The question for decision is whether the ten-story office building situate at the southeast corner of Hargett and Salisbury Streets in the city of Raleigh and owned by the plaintiff is subject to an ad valorem assessment and taxation for the years 1934 to 1939. The record suggests an affirmative answer.
First. It is provided by the Revenue Act of 1933, ch. 204, sec. 304 (4-A), Public Laws 1933, that the following real property, and no other, shall be exempted from taxation: “Property belonging to or held for the benefit of . . . charitable ... or benevolent institutions or orders, where the rent, interest or income from such investment shall be used exclusively for . . . charitable ... or benevolent purposes, or (to pay) the interest upon the bonded indebtedness of said . . . charitable or benevolent institutions.” This same provision was brought forward in the Revenue Act of 1935, ch. 417, sec. 304 (4-A), Public Laws 1935, and was therefore in force from 1933 through 1936.
It is the position of the plaintiff that for the years 1934 and 1935 its real property was not subject to an ad valorem assessment and taxation, under the revenue acts then in force, because the rent, interest or income from its investment was used exclusively tó pay the interest on its bonded indebtedness.
Plaintiff concedes that for the year 1936 its position in this respect is somewhat imperiled by the fact that a part of its income for that year, *636to wit, $12,500, was used in converting some of its lodge rooms into offices for rent. It is pointed out, however, that this was made possible by the bondholders waiving interest in the amount of $15,750.00, so that in the end, it is contended, the result was the same as paying interest on its bonded indebtedness. Hence, plaintiff says its property ought not to be taxed for the year 1936.
It is also found as a fact that other necessary repairs and improvements have been made from time to time and paid for out of the income derived from the building. What effect, if any, this would have upon the case is regarded as incidental in view of the matters hereafter to be considered.
It is provided by the Revenue Act of 1937, ch. 291, sec. 600 (7), Public Laws 1937, that the following real property, and no other, shall be exempted from taxation: “Property beneficially belonging to or held for the benefit of . . . charitable . . . benevolent, patriotic . . . institutions or orders, where the rent, interest or income from such investment shall be used exclusively for . . . charitable ... or benevolent purposes, or to pay the principal or interest of the indebtedness of said institutions or orders.” This same provision was brought forward in the Revenue Act of 1939, ch. 310, sec. 600 (7), Public Laws 1939, and was therefore in force from 1937 through 1939.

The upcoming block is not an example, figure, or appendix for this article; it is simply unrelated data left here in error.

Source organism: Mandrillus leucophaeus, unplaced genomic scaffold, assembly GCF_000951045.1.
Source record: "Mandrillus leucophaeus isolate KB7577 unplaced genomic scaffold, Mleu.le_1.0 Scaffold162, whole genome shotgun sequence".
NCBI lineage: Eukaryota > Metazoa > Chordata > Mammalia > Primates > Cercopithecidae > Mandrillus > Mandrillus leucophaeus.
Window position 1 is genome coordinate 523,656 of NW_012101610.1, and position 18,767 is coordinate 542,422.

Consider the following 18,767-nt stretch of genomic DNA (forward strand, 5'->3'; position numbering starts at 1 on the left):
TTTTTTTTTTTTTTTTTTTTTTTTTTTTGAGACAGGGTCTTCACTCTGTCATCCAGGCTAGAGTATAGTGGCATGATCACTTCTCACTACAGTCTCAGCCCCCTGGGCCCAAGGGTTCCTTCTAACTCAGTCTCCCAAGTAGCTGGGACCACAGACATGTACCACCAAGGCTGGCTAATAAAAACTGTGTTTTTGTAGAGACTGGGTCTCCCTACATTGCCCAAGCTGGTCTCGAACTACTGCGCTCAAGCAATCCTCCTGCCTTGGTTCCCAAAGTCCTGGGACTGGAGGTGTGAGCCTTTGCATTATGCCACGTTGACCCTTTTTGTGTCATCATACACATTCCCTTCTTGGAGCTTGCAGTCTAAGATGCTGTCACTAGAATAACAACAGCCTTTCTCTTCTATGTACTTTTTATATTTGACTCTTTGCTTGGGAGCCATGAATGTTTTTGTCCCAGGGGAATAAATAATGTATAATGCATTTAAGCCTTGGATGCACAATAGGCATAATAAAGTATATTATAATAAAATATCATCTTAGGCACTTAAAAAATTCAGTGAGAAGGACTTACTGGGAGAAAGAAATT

It is the position of the plaintiff that for the last three years — 1937 to 1939, inclusive — its real property was not subject to an ad valorem assessment and taxation, under the revenue acts then in force, because the rent, interest or income from its investment was used exclusively to pay principal and interest on its indebtedness.
Whether the plaintiff is a charitable organization as respects the dues of its members may be put aside as inapplicable to the present controversy, for it is quite apparent from its charter provisions that the real estate holdings, which alone are here involved, stand upon a different footing. Dakota Lodge of Odd Fellows v. Yankton County, 56 S. D., 234, 228 N. W., 238. Indeed, the by-laws of the plaintiff corporation culminating with the provision that its funds, property and income “are not to be divided in any manner among the members or used for any purposes except as provided by law,” would seem to indicate a beneficial organization for the mutual protection of its members and the widows and orphans of deceased members, with the benefits to be paid to them as a matter of right rather than as a matter of charity. S. v. Dunn, 134 N. C., 663, 46 S. E., 949; Merrick Lodge v. Lexington, 175 Ky., 275, 194 S. W., 92. The statute has reference to a charity in fact as distinguished from one in theory or promise. People v. Rockford Lodge, 348 Ill., 528, 181 N. E., 432.
*637However, without definite determination of the character of the plaintiff in this respect, and passing the question for the moment, it will be observed there is no limitation on the plaintiff’s power to engage in Commercial activities with all kinds of property, both real and personal, provided the profits arising therefrom, if any, are used for the benefit of widows and orphans of deceased Odd Fellows in North Carolina, or for such charitable and benevolent purposes as may be deemed necessary or expedient to the successful prosecution of its charter provisions. Merrick Lodge v. Lexington, supra. Its funds, property and income are not to be divided in any manner among its members, or used for any purposes, “except as provided by law.” Thus it appears that the corpus of plaintiff’s real estate is held for business or commercial purposes. Latta v. Jenkins, 200 N. C., 255, 156 S. E., 857; Annotations: 22 A. L. R., 907, and 83 A. L. R., 773. At no time has any of the rent or income derived from the operation of its building been devoted to a charitable purpose.